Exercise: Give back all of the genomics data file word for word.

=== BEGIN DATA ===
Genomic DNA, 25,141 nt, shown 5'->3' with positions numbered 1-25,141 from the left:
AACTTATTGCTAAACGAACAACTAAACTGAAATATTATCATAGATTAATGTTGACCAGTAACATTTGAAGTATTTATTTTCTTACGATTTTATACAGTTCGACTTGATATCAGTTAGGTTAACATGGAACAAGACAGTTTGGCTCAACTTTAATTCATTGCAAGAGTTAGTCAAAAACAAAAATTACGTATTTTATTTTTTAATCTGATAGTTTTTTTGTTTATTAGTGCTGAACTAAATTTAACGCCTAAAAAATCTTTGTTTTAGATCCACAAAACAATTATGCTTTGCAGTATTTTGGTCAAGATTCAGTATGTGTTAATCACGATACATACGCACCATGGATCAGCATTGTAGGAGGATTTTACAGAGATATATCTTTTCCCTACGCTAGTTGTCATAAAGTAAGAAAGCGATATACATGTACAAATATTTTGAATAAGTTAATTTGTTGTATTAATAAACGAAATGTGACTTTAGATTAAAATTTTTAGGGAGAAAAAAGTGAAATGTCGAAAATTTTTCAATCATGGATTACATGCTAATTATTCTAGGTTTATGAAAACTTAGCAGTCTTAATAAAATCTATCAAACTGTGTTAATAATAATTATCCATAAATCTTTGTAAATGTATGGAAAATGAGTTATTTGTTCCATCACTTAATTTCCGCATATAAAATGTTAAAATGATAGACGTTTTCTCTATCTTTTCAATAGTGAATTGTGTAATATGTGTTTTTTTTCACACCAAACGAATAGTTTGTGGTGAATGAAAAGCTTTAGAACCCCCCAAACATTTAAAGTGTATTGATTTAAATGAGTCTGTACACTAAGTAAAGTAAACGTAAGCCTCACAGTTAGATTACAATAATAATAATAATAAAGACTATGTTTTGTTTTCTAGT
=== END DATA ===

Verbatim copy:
Genomic DNA, 25,141 nt, shown 5'->3' with positions numbered 1-25,141 from the left:
AACTTATTGCTAAACGAACAACTAAACTGAAATATTATCATAGATTAATGTTGACCAGTAACATTTGAAGTATTTATTTTCTTACGATTTTATACAGTTCGACTTGATATCAGTTAGGTTAACATGGAACAAGACAGTTTGGCTCAACTTTAATTCATTGCAAGAGTTAGTCAAAAACAAAAATTACGTATTTTATTTTTTAATCTGATAGTTTTTTTGTTTATTAGTGCTGAACTAAATTTAACGCCTAAAAAATCTTTGTTTTAGATCCACAAAACAATTATGCTTTGCAGTATTTTGGTCAAGATTCAGTATGTGTTAATCACGATACATACGCACCATGGATCAGCATTGTAGGAGGATTTTACAGAGATATATCTTTTCCCTACGCTAGTTGTCATAAAGTAAGAAAGCGATATACATGTACAAATATTTTGAATAAGTTAATTTGTTGTATTAATAAACGAAATGTGACTTTAGATTAAAATTTTTAGGGAGAAAAAAGTGAAATGTCGAAAATTTTTCAATCATGGATTACATGCTAATTATTCTAGGTTTATGAAAACTTAGCAGTCTTAATAAAATCTATCAAACTGTGTTAATAATAATTATCCATAAATCTTTGTAAATGTATGGAAAATGAGTTATTTGTTCCATCACTTAATTTCCGCATATAAAATGTTAAAATGATAGACGTTTTCTCTATCTTTTCAATAGTGAATTGTGTAATATGTGTTTTTTTTCACACCAAACGAATAGTTTGTGGTGAATGAAAAGCTTTAGAACCCCCCAAACATTTAAAGTGTATTGATTTAAATGAGTCTGTACACTAAGTAAAGTAAACGTAAGCCTCACAGTTAGATTACAATAATAATAATAATAAAGACTATGTTTTGTTTTCTAGT